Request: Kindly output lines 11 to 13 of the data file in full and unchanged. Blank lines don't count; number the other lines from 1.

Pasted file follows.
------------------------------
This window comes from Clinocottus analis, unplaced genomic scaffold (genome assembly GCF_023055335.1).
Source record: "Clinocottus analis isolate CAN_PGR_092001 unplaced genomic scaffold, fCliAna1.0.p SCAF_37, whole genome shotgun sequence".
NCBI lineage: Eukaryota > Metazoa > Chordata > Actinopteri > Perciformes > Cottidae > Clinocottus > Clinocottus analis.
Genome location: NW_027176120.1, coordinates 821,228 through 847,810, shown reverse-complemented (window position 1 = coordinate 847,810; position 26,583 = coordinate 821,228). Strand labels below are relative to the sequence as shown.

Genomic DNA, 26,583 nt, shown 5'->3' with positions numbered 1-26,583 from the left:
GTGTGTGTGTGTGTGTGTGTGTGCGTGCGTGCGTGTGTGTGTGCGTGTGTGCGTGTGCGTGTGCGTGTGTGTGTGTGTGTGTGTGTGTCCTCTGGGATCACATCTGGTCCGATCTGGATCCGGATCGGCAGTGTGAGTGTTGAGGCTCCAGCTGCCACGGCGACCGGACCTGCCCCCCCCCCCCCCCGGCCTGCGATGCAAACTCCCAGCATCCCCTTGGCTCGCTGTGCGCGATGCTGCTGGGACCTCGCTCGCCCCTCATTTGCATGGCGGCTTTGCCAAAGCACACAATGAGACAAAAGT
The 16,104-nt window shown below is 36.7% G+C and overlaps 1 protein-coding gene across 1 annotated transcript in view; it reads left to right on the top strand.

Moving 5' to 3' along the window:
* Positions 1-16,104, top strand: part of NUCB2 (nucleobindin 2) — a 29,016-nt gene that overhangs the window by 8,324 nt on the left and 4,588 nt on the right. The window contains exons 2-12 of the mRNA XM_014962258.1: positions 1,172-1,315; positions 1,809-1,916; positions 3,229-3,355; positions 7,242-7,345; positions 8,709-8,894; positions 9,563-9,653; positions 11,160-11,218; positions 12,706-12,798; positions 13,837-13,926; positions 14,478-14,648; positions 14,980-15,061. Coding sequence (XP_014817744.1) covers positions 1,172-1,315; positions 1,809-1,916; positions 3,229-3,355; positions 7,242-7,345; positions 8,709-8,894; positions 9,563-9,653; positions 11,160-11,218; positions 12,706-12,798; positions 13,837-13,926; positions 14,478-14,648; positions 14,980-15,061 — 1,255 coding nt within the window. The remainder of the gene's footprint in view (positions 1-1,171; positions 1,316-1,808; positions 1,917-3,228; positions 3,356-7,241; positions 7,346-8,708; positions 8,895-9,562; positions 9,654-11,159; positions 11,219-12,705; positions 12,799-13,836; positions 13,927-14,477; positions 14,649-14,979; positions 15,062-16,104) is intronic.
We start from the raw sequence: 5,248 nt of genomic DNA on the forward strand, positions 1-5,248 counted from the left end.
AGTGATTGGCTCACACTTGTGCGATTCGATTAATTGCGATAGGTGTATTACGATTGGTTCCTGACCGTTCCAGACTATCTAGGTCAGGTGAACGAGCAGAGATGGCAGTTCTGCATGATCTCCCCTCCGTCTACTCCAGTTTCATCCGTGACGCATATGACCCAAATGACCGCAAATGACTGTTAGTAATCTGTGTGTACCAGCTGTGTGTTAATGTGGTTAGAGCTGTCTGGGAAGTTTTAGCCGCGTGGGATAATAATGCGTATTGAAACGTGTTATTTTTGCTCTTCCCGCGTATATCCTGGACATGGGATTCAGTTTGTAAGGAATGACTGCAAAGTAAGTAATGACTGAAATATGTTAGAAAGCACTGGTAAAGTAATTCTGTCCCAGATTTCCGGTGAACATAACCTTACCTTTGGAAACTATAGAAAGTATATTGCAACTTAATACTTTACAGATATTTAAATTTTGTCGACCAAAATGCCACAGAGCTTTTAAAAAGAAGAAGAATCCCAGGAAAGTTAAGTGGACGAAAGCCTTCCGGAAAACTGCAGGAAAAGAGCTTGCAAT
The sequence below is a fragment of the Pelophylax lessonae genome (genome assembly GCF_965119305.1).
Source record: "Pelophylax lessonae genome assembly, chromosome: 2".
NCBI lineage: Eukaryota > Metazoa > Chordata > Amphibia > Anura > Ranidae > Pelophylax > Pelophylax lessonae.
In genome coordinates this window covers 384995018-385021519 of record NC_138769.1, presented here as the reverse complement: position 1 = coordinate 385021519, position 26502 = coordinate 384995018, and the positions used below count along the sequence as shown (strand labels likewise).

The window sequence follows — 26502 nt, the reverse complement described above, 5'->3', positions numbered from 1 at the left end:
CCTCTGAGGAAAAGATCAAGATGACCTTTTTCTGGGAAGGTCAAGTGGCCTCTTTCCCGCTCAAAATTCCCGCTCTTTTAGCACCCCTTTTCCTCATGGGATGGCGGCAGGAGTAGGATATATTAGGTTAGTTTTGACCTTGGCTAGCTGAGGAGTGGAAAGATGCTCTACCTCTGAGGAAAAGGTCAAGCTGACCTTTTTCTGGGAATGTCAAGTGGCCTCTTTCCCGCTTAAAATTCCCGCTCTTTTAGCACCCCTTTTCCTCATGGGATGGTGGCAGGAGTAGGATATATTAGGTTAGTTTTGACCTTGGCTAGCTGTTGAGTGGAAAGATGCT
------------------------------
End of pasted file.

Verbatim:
AGTGATTGGCTCACACTTGTGCGATTCGATTAATTGCGATAGGTGTATTACGATTGGTTCCTGACCGTTCCAGACTATCTAGGTCAGGTGAACGAGCAGAGATGGCAGTTCTGCATGATCTCCCCTCCGTCTACTCCAGTTTCATCCGTGACGCATATGACCCAAATGACCGCAAATGACTGTTAGTAATCTGTGTGTACCAGCTGTGTGTTAATGTGGTTAGAGCTGTCTGGGAAGTTTTAGCCGCGTGGGATAATAATGCGTATTGAAACGTGTTATTTTTGCTCTTCCCGCGTATATCCTGGACATGGGATTCAGTTTGTAAGGAATGACTGCAAAGTAAGTAATGACTGAAATATGTTAGAAAGCACTGGTAAAGTAATTCTGTCCCAGATTTCCGGTGAACATAACCTTACCTTTGGAAACTATAGAAAGTATATTGCAACTTAATACTTTACAGATATTTAAATTTTGTCGACCAAAATGCCACAGAGCTTTTAAAAAGAAGAAGAATCCCAGGAAAGTTAAGTGGACGAAAGCCTTCCGGAAAACTGCAGGAAAAGAGCTTGCAAT
The sequence below is a fragment of the Pelophylax lessonae genome (genome assembly GCF_965119305.1).
Source record: "Pelophylax lessonae genome assembly, chromosome: 2".